"Yeah we were all here. Basically we turned up and it just fell. It just started, like, cracking then it fell down. By the time we turned around after we heard the cracking it had fallen down.

Another witness said, "you could see it bouncing, yeah and the balcony was just bouncing up and down. You heard it crack and just saw the end of it.

Six60 outside the Castle Street flat that inspired their name

Six60 outside the Castle Street flat that inspired their name Photo: Instagram / Six60

Police had told them to stop but they didn't and it collapsed, falling 4m on to the bitumen below, he said.

A large number of police officers were still in the courtyard at 9.30pm about two hours after the collapse, and clean-up from the concert was ongoing.

The Otago University Students' Association President Laura Harris said: "We are saddened by the news of the balcony collapse earlier this evening ... Our focus is on supporting any students who have been affected."

The balcony injured six people when it collapsed.

Partygoers help clean up after the concert. Photo: RNZ / Ian Telfer

Ms Harris urged anyone requiring support to contact help@ousa.org.nz.

Six60, who formed in 2008 at 660 Castle St, usually performed there.

That flat's property manager Stef Ward said she had been told the backyard was not big enough, so the band had moved the concert to 598 Castle St, a complex of nine apartments.

Ms Ward was at the courtyard earlier today when the band was setting up, and said the balconies had appeared solid in what was a fairly modern complex.

Mr Bradley said the band had stopped playing when the balcony fell.

"Six60 actually made sure everyone was all right before they continued. They kicked everyone off the balconies, because, they're not here to see people get injured they're here to make sure everyone has a good time."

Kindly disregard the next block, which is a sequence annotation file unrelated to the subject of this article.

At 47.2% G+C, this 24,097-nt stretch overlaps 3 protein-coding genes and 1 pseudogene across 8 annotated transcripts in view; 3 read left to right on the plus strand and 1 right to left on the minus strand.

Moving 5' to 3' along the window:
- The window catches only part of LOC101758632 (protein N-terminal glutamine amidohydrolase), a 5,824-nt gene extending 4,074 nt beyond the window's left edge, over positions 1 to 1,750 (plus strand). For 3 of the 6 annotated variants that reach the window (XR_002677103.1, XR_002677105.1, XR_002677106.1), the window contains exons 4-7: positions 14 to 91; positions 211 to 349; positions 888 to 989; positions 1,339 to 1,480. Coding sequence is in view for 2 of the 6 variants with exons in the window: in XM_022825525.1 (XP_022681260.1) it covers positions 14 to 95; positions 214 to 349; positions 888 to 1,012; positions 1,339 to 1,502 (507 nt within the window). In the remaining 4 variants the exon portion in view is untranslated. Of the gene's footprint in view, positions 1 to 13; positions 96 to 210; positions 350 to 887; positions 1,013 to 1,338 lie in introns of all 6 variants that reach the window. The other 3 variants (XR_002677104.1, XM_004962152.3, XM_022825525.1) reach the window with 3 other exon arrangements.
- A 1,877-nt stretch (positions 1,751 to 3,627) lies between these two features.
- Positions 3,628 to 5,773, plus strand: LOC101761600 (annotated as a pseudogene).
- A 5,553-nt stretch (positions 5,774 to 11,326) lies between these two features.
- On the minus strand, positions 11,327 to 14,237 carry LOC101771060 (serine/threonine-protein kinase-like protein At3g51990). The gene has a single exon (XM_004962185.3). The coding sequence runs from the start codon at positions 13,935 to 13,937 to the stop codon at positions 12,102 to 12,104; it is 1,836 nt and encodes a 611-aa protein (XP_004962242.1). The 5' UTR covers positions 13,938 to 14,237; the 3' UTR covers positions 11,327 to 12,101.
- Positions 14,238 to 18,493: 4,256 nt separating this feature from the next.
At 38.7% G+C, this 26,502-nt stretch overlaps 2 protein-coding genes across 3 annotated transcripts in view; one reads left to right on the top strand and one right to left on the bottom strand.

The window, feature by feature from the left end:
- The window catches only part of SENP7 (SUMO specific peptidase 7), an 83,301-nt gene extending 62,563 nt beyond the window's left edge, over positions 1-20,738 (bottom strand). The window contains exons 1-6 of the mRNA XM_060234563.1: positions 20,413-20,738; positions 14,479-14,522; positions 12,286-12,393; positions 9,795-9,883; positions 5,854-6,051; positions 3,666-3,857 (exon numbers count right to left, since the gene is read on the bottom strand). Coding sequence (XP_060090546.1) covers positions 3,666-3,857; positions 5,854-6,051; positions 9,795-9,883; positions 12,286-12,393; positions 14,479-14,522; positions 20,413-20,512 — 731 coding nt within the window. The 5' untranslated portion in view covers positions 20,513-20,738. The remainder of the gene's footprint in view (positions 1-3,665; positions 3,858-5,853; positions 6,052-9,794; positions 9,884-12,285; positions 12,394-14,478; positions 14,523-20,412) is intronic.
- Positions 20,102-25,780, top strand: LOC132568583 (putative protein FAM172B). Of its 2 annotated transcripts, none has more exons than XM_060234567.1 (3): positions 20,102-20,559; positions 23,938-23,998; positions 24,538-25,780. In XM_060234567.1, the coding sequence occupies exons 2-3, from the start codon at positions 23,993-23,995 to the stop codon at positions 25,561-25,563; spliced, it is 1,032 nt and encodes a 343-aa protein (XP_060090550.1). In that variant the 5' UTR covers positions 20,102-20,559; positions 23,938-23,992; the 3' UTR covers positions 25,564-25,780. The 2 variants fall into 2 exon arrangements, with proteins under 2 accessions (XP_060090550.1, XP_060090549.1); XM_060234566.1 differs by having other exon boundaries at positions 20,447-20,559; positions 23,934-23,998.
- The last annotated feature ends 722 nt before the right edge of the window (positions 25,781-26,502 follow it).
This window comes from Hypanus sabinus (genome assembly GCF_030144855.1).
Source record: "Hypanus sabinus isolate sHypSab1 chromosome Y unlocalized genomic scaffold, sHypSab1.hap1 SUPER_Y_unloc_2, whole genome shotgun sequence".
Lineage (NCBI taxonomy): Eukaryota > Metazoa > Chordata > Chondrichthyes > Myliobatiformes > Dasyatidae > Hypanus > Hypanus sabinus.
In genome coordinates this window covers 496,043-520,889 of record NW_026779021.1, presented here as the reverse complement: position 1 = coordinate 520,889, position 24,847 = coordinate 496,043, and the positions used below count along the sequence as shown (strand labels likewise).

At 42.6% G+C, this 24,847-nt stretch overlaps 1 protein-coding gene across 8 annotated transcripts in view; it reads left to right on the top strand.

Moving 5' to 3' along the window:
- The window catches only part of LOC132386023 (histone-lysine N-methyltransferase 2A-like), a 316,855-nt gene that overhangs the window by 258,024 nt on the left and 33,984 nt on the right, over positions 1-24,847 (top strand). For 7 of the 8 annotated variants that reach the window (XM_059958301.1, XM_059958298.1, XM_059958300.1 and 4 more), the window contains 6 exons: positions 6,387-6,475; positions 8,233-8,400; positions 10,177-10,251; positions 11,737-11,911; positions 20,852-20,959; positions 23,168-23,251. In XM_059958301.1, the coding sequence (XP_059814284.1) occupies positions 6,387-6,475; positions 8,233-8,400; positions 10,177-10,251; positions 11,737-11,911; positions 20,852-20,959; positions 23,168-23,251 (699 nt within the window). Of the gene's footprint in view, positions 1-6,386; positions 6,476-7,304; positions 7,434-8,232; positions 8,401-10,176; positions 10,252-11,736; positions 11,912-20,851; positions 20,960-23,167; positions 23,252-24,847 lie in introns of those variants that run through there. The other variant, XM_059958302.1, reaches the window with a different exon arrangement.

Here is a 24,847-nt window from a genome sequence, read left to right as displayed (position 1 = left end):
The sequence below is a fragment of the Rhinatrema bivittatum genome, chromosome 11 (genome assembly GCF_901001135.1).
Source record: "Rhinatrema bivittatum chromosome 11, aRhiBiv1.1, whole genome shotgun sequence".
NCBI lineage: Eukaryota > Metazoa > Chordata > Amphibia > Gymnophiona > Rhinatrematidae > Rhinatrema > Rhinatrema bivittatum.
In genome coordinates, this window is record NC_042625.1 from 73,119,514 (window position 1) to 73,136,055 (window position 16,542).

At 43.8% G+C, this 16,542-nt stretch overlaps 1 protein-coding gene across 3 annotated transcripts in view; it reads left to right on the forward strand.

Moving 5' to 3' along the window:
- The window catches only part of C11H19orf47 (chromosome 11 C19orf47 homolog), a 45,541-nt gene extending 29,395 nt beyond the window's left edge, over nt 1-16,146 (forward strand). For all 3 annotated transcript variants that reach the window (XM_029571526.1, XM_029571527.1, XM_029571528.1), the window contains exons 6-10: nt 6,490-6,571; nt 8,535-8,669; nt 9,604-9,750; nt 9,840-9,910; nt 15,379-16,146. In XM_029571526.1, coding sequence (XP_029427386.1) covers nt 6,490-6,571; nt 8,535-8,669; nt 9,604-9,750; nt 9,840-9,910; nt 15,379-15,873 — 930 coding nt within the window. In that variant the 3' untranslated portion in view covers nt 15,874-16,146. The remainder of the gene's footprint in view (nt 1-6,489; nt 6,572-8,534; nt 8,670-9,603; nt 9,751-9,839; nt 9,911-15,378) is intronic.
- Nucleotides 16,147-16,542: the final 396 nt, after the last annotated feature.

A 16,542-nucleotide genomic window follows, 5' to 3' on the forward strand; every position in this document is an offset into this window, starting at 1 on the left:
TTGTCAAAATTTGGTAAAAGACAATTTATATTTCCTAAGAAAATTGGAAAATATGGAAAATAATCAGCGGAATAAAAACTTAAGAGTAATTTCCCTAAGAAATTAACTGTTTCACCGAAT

The band's bassist, Chris Mac, said on Twitter that the band had been told to keep playing for safety reasons after the balcony collapsed.

University of Otago vice chancellor Harlene Hayne said she was deeply concerned by the incident.

"Our thoughts and deepest concerns are with the students, their families and friends at this time," she said.

"This activity was not on university grounds. The first that university staff heard of this surprise concert was via social media and the university emphasises this was not an official event of any sort. The bands involved organised the event.

"However, once the university confirmed late this afternoon that the event was to take place at a private property in North Dunedin, its own security staff, Campus Watch, attended along with the police as a precaution and fortunately were present to help out with first aid to the injured immediately after the balcony collapsed."

Ms Hayne visited the scene last night and said she would give her full support to the affected students and families.

She said she will seek as much information as possible about the gig.

Worksafe New Zealand will investigate what happened over the next couple of days.